Germany’s constitutional court has partially upheld a complaint that the European Central Bank’s long-running sovereign bond purchasing programme, which has stabilised the eurozone in recent years, is illegal.
A group of plaintiffs had argued that the ECB’s Public Sector Purchase Programme (PSPP) constituted direct financing of governments by the monetary authority, something the ECB is legally prohibited from doing.
The judges at Germany’s constitutional court in Karlsruhe said on Tuesday that they did not find proof of direct sovereign financing by the ECB.
Yet they did rule – against expectations – that the German government had failed to adequately scrutinise the objectives and mechanisms of the ECB’s scheme.
“The Federal Government and the German Bundestag violated the complainants’ rights… by failing to take steps challenging that the ECB in its decisions on the adoption and implementation of the PSPP. Neither assessed nor substantiated that the measures provided for in these decisions satisfy the principle of proportionality,” the court said.
In response, they judges said that Germany’s own central bank, which constitutes part of the ECB network, must stop buying government bonds under the programme within the next three months, unless the ECB can prove those purchases are needed.
“The Bundesbank may thus no longer participate in the implementation and execution of the ECB decisions at issue, unless the ECB Governing Council adopts a new decision that demonstrates…the [measures] are not disproportionate to the economic and fiscal policy effects,” the judges said.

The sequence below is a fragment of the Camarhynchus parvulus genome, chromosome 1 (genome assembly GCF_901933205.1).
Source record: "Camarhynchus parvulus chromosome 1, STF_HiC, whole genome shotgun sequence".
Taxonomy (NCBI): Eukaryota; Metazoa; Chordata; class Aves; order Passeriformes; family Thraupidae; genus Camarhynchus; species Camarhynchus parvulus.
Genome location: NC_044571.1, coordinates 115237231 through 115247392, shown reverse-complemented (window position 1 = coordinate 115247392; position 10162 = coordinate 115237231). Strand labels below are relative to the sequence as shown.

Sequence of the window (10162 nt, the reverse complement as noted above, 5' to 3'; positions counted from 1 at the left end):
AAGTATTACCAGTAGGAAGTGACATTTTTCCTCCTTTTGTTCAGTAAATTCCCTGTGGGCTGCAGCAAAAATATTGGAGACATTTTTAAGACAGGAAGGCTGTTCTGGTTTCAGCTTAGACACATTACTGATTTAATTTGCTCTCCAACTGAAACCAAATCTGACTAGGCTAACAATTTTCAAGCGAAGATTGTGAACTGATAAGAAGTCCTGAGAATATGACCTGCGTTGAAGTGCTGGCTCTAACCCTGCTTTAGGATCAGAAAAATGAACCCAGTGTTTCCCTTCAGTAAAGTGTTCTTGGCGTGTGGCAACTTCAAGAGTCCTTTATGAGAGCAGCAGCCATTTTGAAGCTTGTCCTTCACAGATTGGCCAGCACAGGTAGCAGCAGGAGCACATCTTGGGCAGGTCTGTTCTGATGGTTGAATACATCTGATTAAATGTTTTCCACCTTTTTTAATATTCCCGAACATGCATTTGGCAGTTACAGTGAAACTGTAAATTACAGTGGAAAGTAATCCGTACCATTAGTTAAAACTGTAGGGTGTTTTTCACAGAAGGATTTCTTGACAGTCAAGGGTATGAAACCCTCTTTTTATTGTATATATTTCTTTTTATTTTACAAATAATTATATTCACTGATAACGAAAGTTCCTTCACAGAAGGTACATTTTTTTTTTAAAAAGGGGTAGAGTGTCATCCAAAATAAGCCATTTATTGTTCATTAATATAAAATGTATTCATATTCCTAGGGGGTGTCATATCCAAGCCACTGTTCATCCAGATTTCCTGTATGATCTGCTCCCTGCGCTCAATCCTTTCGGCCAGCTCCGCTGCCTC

It added that, unless this happens, the German central bank must sell back the bonds already acquired, though based on a long-term strategy co-ordinated with the rest of the eurozone.
However, the German judges also stressed that their decision did not apply to the ECB’s latest €750bn bond buying scheme designed to combat the economic impact of the Covid-19 crisis.
The central decision was a surprise to analysts and direcrtly conflicts with a ruling by the EU’s own Court of Justice in December 2018 that the PSPP was fully justified in law as a mechanism for delivering stable inflation in the currency bloc.
Some €2.2 trillion of eurozone sovereign debt has been acquired under the programme, also known as Quantitative Easing, since it was launched in 2015.
The programme has helped to keep down the market borrowing costs of vulnerable member states such as Italy and Greece.
It was also designed to prevent the eurozone falling into deflation.
In the wake of the ruling on Tuesday the euro dipped against the US dollar, trading down 0.56 per cent at $1.0845.
“These are fighting words from the German court, and it ends with an ultimatum and a threat to the ECB, not to mention German politicians,” said Claus Vistesen of the consultancy Pantheon.
“What a big bang!” said Carsten Brzeski of the Dutch bank ING.
“An optimistic interpretation could be this is lots of barking without biting and that everything is fine as long as the ECB demonstrates that it has thought through the economic consequences of its decisions. But a pessimistic interpretation could be no amount of additional ECB analysis will convince German judges and could therefore spell the end of [bond purchases]. Today’s decision could become a real problem for the ECB in the next phase of the crisis when the recovery starts.”